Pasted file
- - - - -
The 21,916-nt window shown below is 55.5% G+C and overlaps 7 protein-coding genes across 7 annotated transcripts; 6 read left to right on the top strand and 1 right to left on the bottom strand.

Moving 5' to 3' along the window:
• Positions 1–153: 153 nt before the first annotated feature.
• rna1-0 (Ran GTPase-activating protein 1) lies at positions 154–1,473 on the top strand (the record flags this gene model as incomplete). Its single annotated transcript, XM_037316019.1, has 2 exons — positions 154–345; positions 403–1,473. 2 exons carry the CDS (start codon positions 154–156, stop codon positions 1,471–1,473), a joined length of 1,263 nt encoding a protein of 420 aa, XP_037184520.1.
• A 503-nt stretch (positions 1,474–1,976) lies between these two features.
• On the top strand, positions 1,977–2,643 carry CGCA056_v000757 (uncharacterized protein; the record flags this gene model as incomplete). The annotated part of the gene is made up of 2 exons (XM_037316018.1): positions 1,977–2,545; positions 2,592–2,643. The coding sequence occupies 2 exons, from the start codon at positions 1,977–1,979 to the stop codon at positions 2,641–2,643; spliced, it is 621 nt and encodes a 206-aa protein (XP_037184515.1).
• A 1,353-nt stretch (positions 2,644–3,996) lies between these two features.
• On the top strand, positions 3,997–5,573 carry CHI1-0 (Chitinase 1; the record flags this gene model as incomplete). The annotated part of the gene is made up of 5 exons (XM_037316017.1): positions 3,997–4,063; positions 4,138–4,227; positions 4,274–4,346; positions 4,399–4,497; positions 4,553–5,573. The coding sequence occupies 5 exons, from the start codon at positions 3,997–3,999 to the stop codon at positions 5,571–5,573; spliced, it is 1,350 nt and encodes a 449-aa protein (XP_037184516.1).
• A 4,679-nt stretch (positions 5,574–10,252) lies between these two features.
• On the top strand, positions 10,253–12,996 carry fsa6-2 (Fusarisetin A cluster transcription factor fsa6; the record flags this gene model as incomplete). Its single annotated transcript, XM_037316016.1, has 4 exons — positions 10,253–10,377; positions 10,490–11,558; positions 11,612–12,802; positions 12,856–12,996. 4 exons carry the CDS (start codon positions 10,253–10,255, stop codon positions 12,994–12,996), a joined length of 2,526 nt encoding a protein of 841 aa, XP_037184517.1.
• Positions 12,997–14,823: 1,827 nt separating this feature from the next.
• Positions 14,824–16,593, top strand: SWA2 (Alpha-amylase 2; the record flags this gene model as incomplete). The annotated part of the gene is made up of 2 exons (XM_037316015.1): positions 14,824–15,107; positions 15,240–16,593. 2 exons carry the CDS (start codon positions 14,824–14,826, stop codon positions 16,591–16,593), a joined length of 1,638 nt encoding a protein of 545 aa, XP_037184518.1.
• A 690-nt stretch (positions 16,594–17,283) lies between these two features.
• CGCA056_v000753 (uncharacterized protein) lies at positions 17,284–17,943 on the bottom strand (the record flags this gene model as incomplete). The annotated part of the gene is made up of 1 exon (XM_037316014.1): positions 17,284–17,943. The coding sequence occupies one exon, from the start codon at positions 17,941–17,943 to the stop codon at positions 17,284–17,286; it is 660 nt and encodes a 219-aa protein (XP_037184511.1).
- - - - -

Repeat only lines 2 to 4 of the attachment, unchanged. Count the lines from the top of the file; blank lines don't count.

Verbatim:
Moving 5' to 3' along the window:
• Positions 1–153: 153 nt before the first annotated feature.
• rna1-0 (Ran GTPase-activating protein 1) lies at positions 154–1,473 on the top strand (the record flags this gene model as incomplete). Its single annotated transcript, XM_037316019.1, has 2 exons — positions 154–345; positions 403–1,473. 2 exons carry the CDS (start codon positions 154–156, stop codon positions 1,471–1,473), a joined length of 1,263 nt encoding a protein of 420 aa, XP_037184520.1.